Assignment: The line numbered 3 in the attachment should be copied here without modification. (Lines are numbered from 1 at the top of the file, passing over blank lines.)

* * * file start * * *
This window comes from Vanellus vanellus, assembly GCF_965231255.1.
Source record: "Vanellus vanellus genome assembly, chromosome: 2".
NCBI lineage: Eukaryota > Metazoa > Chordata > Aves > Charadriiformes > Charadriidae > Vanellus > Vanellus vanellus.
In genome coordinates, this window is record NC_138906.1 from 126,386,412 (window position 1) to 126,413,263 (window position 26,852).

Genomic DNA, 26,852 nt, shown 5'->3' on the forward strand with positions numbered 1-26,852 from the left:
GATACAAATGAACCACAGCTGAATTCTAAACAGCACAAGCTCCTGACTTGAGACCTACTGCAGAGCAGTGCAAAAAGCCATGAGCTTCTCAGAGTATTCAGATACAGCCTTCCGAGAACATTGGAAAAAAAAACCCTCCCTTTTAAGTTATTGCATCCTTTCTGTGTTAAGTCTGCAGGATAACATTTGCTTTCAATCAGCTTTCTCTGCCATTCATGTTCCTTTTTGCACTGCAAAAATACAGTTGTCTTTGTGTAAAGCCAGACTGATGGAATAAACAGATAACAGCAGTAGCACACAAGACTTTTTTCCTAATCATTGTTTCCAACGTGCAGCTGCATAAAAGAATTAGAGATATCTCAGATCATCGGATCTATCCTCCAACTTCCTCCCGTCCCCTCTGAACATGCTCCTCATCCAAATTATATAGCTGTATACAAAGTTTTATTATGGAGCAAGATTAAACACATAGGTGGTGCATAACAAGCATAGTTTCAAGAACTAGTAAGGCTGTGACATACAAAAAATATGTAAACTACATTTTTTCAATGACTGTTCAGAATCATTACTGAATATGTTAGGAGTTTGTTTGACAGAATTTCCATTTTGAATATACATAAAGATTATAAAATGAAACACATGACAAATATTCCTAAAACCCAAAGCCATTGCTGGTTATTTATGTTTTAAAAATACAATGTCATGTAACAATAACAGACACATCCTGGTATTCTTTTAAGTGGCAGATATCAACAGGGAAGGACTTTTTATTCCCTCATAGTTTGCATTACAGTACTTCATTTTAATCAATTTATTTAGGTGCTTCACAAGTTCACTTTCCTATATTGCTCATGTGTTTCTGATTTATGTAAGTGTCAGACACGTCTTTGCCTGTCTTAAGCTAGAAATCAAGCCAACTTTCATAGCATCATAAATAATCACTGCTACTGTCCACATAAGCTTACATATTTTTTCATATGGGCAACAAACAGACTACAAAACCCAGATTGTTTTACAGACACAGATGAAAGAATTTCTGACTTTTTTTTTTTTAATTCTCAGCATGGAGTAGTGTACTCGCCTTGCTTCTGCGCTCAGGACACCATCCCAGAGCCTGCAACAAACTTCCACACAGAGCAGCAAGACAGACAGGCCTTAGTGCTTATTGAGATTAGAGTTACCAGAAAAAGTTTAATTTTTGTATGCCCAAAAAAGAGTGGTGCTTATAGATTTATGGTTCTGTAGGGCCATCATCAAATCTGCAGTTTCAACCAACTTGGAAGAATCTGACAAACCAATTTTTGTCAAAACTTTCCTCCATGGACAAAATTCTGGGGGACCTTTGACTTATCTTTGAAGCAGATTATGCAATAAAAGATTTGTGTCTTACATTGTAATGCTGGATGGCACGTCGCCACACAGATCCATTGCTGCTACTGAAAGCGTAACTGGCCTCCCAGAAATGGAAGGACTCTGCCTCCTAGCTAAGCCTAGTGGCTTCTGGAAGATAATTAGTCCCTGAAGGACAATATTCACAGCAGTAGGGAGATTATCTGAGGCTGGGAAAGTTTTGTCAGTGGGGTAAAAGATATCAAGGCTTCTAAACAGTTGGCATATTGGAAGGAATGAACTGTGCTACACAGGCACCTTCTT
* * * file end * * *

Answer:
NCBI lineage: Eukaryota > Metazoa > Chordata > Aves > Charadriiformes > Charadriidae > Vanellus > Vanellus vanellus.